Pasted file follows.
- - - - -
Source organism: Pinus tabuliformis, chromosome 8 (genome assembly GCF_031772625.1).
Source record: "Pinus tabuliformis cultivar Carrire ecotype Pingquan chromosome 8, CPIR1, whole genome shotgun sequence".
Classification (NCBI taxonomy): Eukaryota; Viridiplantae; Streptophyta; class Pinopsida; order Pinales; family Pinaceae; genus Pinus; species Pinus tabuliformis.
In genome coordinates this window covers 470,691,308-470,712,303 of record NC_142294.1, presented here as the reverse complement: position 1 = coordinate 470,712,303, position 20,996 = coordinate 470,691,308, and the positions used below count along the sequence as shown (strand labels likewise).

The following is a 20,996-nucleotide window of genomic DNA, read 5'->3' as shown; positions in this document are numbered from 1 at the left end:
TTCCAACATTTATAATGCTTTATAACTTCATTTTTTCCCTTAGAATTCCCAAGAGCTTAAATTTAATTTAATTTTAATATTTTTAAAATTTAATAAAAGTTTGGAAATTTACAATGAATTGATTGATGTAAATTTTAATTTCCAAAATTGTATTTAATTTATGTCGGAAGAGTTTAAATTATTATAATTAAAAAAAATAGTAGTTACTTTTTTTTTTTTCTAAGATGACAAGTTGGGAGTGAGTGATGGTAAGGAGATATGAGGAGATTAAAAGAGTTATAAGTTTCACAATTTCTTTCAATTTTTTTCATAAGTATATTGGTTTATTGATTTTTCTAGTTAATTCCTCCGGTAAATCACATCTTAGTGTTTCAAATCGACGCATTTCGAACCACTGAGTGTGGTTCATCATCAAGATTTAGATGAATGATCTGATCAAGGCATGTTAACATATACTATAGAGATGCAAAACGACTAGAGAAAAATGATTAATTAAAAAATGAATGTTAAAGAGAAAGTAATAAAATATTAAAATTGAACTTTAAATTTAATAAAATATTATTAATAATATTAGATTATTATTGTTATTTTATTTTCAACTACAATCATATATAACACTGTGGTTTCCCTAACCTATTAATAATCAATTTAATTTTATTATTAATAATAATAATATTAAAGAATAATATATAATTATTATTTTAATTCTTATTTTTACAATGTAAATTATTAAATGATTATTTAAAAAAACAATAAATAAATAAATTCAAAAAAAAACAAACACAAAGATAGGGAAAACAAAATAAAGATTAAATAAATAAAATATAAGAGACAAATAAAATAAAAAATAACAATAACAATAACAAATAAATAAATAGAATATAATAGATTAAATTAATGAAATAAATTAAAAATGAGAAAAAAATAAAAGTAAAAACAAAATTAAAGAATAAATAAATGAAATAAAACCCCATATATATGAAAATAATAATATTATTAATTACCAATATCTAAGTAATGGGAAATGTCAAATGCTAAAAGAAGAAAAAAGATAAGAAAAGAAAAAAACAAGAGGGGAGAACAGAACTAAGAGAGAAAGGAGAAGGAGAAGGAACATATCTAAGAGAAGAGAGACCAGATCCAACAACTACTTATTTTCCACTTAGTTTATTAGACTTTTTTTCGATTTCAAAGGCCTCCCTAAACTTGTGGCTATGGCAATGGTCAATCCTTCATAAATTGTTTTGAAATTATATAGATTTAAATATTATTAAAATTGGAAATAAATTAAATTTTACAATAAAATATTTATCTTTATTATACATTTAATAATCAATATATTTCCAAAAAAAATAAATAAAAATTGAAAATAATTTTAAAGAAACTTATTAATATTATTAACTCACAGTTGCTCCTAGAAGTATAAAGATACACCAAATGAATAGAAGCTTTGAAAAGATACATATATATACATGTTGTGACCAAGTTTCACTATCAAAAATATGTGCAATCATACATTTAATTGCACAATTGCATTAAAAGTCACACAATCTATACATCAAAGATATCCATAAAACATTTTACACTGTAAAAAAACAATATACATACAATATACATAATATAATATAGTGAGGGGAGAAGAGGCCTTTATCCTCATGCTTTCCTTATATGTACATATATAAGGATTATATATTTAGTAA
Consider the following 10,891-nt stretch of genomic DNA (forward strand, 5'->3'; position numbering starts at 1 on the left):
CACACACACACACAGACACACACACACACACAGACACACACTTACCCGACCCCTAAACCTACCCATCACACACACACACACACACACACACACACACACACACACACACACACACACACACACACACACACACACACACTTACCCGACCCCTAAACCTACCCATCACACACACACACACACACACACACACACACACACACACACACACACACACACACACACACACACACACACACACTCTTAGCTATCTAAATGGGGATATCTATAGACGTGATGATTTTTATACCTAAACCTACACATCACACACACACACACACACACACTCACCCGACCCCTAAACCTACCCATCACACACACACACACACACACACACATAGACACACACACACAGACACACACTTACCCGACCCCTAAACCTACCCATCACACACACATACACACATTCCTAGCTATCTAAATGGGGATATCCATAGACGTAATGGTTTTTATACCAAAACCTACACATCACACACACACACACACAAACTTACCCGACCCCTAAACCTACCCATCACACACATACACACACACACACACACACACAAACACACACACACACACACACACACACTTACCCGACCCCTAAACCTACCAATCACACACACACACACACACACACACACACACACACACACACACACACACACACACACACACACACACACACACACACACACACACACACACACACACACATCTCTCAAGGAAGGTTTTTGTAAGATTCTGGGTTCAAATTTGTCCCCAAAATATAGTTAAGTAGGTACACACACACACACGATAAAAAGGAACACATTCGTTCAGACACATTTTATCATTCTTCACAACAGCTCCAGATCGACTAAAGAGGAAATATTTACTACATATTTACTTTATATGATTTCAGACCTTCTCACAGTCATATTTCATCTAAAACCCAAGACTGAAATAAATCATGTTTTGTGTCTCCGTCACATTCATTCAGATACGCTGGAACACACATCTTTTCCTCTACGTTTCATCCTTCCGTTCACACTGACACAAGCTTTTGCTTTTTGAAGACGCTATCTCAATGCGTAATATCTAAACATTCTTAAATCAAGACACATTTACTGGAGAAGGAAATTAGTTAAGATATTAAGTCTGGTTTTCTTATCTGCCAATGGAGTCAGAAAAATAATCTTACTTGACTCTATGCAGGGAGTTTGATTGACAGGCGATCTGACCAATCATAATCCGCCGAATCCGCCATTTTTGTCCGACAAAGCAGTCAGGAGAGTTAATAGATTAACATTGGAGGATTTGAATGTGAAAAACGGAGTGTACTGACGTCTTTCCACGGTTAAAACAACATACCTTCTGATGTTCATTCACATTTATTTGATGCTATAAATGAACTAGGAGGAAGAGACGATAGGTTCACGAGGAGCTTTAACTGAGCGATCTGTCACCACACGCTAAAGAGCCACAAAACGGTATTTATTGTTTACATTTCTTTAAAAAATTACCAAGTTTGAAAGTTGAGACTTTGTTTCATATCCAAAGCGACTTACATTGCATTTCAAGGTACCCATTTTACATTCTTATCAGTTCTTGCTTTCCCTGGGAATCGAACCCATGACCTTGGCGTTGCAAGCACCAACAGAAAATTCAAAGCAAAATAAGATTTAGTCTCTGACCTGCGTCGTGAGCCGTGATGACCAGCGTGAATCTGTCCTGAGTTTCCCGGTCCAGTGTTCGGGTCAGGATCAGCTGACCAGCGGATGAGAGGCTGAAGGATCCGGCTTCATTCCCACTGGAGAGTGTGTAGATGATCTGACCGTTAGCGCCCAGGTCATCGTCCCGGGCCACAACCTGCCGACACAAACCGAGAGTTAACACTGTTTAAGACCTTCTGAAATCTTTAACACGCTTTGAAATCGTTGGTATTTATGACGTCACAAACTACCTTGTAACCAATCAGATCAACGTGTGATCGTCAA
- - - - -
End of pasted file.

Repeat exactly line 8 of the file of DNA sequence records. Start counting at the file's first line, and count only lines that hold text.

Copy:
CACACACACACACAGACACACACACACACACAGACACACACTTACCCGACCCCTAAACCTACCCATCACACACACACACACACACACACACACACACACACACACACACACACACACACACACACACACACACACACACTTACCCGACCCCTAAACCTACCCATCACACACACACACACACACACACACACACACACACACACACACACACACACACACACACACACACACACACACACTCTTAGCTATCTAAATGGGGATATCTATAGACGTGATGATTTTTATACCTAAACCTACACATCACACACACACACACACACACACTCACCCGACCCCTAAACCTACCCATCACACACACACACACACACACACACATAGACACACACACACAGACACACACTTACCCGACCCCTAAACCTACCCATCACACACACATACACACATTCCTAGCTATCTAAATGGGGATATCCATAGACGTAATGGTTTTTATACCAAAACCTACACATCACACACACACACACACAAACTTACCCGACCCCTAAACCTACCCATCACACACATACACACACACACACACACACACAAACACACACACACACACACACACACACTTACCCGACCCCTAAACCTACCAATCACACACACACACACACACACACACACACACACACACACACACACACACACACACACACACACACACACACACACACACACACACACACACACACACACATCTCTCAAGGAAGGTTTTTGTAAGATTCTGGGTTCAAATTTGTCCCCAAAATATAGTTAAGTAGGTACACACACACACACGATAAAAAGGAACACATTCGTTCAGACACATTTTATCATTCTTCACAACAGCTCCAGATCGACTAAAGAGGAAATATTTACTACATATTTACTTTATATGATTTCAGACCTTCTCACAGTCATATTTCATCTAAAACCCAAGACTGAAATAAATCATGTTTTGTGTCTCCGTCACATTCATTCAGATACGCTGGAACACACATCTTTTCCTCTACGTTTCATCCTTCCGTTCACACTGACACAAGCTTTTGCTTTTTGAAGACGCTATCTCAATGCGTAATATCTAAACATTCTTAAATCAAGACACATTTACTGGAGAAGGAAATTAGTTAAGATATTAAGTCTGGTTTTCTTATCTGCCAATGGAGTCAGAAAAATAATCTTACTTGACTCTATGCAGGGAGTTTGATTGACAGGCGATCTGACCAATCATAATCCGCCGAATCCGCCATTTTTGTCCGACAAAGCAGTCAGGAGAGTTAATAGATTAACATTGGAGGATTTGAATGTGAAAAACGGAGTGTACTGACGTCTTTCCACGGTTAAAACAACATACCTTCTGATGTTCATTCACATTTATTTGATGCTATAAATGAACTAGGAGGAAGAGACGATAGGTTCACGAGGAGCTTTAACTGAGCGATCTGTCACCACACGCTAAAGAGCCACAAAACGGTATTTATTGTTTACATTTCTTTAAAAAATTACCAAGTTTGAAAGTTGAGACTTTGTTTCATATCCAAAGCGACTTACATTGCATTTCAAGGTACCCATTTTACATTCTTATCAGTTCTTGCTTTCCCTGGGAATCGAACCCATGACCTTGGCGTTGCAAGCACCAACAGAAAATTCAAAGCAAAATAAGATTTAGTCTCTGACCTGCGTCGTGAGCCGTGATGACCAGCGTGAATCTGTCCTGAGTTTCCCGGTCCAGTGTTCGGGTCAGGATCAGCTGACCAGCGGATGAGAGGCTGAAGGATCCGGCTTCATTCCCACTGGAGAGTGTGTAGATGATCTGACCGTTAGCGCCCAGGTCATCGTCCCGGGCCACAACCTGCCGACACAAACCGAGAGTTAACACTGTTTAAGACCTTCTGAAATCTTTAACACGCTTTGAAATCGTTGGTATTTATGACGTCACAAACTACCTTGTAACCAATCAGATCAACGTGTGATCGTCAA